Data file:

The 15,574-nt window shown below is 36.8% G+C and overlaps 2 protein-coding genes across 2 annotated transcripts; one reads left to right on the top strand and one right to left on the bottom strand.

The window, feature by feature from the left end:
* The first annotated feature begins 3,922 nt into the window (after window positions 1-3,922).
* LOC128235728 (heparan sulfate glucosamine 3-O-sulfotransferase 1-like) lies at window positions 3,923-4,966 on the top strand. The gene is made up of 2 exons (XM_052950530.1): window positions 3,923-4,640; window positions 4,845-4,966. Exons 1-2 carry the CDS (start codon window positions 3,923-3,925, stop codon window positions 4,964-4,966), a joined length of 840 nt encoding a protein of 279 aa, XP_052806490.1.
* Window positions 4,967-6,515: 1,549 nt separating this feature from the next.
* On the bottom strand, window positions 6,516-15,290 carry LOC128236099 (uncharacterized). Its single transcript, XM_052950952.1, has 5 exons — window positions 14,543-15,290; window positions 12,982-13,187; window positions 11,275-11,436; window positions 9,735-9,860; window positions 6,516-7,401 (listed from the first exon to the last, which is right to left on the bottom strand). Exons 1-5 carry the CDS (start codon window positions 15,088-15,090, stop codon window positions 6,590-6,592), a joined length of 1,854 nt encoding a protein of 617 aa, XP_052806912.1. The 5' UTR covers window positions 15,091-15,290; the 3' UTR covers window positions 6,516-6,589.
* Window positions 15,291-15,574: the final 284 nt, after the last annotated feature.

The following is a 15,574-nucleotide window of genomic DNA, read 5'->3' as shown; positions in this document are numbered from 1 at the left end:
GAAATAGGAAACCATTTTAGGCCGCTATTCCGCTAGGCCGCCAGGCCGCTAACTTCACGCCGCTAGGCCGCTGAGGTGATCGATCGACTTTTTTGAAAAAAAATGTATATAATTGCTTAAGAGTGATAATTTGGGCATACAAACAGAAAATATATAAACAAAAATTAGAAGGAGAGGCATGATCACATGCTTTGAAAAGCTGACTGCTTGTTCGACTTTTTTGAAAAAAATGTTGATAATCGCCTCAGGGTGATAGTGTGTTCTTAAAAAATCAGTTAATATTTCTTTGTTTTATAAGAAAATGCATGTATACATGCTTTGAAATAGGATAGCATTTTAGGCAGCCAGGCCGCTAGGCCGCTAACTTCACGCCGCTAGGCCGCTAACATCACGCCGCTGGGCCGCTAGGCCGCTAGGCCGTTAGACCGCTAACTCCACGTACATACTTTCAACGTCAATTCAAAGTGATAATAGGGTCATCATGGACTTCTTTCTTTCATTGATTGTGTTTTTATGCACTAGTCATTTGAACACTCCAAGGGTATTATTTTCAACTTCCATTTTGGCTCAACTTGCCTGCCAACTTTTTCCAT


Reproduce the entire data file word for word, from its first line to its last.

The 15,574-nt window shown below is 36.8% G+C and overlaps 2 protein-coding genes across 2 annotated transcripts; one reads left to right on the top strand and one right to left on the bottom strand.

The window, feature by feature from the left end:
* The first annotated feature begins 3,922 nt into the window (after window positions 1-3,922).
* LOC128235728 (heparan sulfate glucosamine 3-O-sulfotransferase 1-like) lies at window positions 3,923-4,966 on the top strand. The gene is made up of 2 exons (XM_052950530.1): window positions 3,923-4,640; window positions 4,845-4,966. Exons 1-2 carry the CDS (start codon window positions 3,923-3,925, stop codon window positions 4,964-4,966), a joined length of 840 nt encoding a protein of 279 aa, XP_052806490.1.
* Window positions 4,967-6,515: 1,549 nt separating this feature from the next.
* On the bottom strand, window positions 6,516-15,290 carry LOC128236099 (uncharacterized). Its single transcript, XM_052950952.1, has 5 exons — window positions 14,543-15,290; window positions 12,982-13,187; window positions 11,275-11,436; window positions 9,735-9,860; window positions 6,516-7,401 (listed from the first exon to the last, which is right to left on the bottom strand). Exons 1-5 carry the CDS (start codon window positions 15,088-15,090, stop codon window positions 6,590-6,592), a joined length of 1,854 nt encoding a protein of 617 aa, XP_052806912.1. The 5' UTR covers window positions 15,091-15,290; the 3' UTR covers window positions 6,516-6,589.
* Window positions 15,291-15,574: the final 284 nt, after the last annotated feature.

The following is a 15,574-nucleotide window of genomic DNA, read 5'->3' as shown; positions in this document are numbered from 1 at the left end:
GAAATAGGAAACCATTTTAGGCCGCTATTCCGCTAGGCCGCCAGGCCGCTAACTTCACGCCGCTAGGCCGCTGAGGTGATCGATCGACTTTTTTGAAAAAAAATGTATATAATTGCTTAAGAGTGATAATTTGGGCATACAAACAGAAAATATATAAACAAAAATTAGAAGGAGAGGCATGATCACATGCTTTGAAAAGCTGACTGCTTGTTCGACTTTTTTGAAAAAAATGTTGATAATCGCCTCAGGGTGATAGTGTGTTCTTAAAAAATCAGTTAATATTTCTTTGTTTTATAAGAAAATGCATGTATACATGCTTTGAAATAGGATAGCATTTTAGGCAGCCAGGCCGCTAGGCCGCTAACTTCACGCCGCTAGGCCGCTAACATCACGCCGCTGGGCCGCTAGGCCGCTAGGCCGTTAGACCGCTAACTCCACGTACATACTTTCAACGTCAATTCAAAGTGATAATAGGGTCATCATGGACTTCTTTCTTTCATTGATTGTGTTTTTATGCACTAGTCATTTGAACACTCCAAGGGTATTATTTTCAACTTCCATTTTGGCTCAACTTGCCTGCCAACTTTTTCCAT